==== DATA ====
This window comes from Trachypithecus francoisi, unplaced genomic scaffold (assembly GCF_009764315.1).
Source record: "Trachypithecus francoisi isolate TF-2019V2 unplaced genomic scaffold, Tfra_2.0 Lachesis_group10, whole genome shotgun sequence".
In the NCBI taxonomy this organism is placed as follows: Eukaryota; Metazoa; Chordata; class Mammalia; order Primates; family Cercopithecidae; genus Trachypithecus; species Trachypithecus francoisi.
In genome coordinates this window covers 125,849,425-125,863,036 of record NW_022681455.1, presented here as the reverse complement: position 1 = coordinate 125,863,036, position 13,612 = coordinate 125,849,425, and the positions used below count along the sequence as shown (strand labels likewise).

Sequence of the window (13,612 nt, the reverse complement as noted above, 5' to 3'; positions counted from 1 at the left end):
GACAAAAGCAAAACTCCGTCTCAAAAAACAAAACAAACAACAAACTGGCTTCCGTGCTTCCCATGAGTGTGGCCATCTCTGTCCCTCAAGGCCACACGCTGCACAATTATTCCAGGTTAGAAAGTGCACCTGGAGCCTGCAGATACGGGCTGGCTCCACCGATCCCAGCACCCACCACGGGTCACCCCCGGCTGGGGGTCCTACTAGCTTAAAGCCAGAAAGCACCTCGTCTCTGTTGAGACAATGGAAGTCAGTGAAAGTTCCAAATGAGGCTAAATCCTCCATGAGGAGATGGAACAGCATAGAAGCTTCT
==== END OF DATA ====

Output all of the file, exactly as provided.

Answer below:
This window comes from Trachypithecus francoisi, unplaced genomic scaffold (assembly GCF_009764315.1).
Source record: "Trachypithecus francoisi isolate TF-2019V2 unplaced genomic scaffold, Tfra_2.0 Lachesis_group10, whole genome shotgun sequence".
In the NCBI taxonomy this organism is placed as follows: Eukaryota; Metazoa; Chordata; class Mammalia; order Primates; family Cercopithecidae; genus Trachypithecus; species Trachypithecus francoisi.
In genome coordinates this window covers 125,849,425-125,863,036 of record NW_022681455.1, presented here as the reverse complement: position 1 = coordinate 125,863,036, position 13,612 = coordinate 125,849,425, and the positions used below count along the sequence as shown (strand labels likewise).

Sequence of the window (13,612 nt, the reverse complement as noted above, 5' to 3'; positions counted from 1 at the left end):
GACAAAAGCAAAACTCCGTCTCAAAAAACAAAACAAACAACAAACTGGCTTCCGTGCTTCCCATGAGTGTGGCCATCTCTGTCCCTCAAGGCCACACGCTGCACAATTATTCCAGGTTAGAAAGTGCACCTGGAGCCTGCAGATACGGGCTGGCTCCACCGATCCCAGCACCCACCACGGGTCACCCCCGGCTGGGGGTCCTACTAGCTTAAAGCCAGAAAGCACCTCGTCTCTGTTGAGACAATGGAAGTCAGTGAAAGTTCCAAATGAGGCTAAATCCTCCATGAGGAGATGGAACAGCATAGAAGCTTCT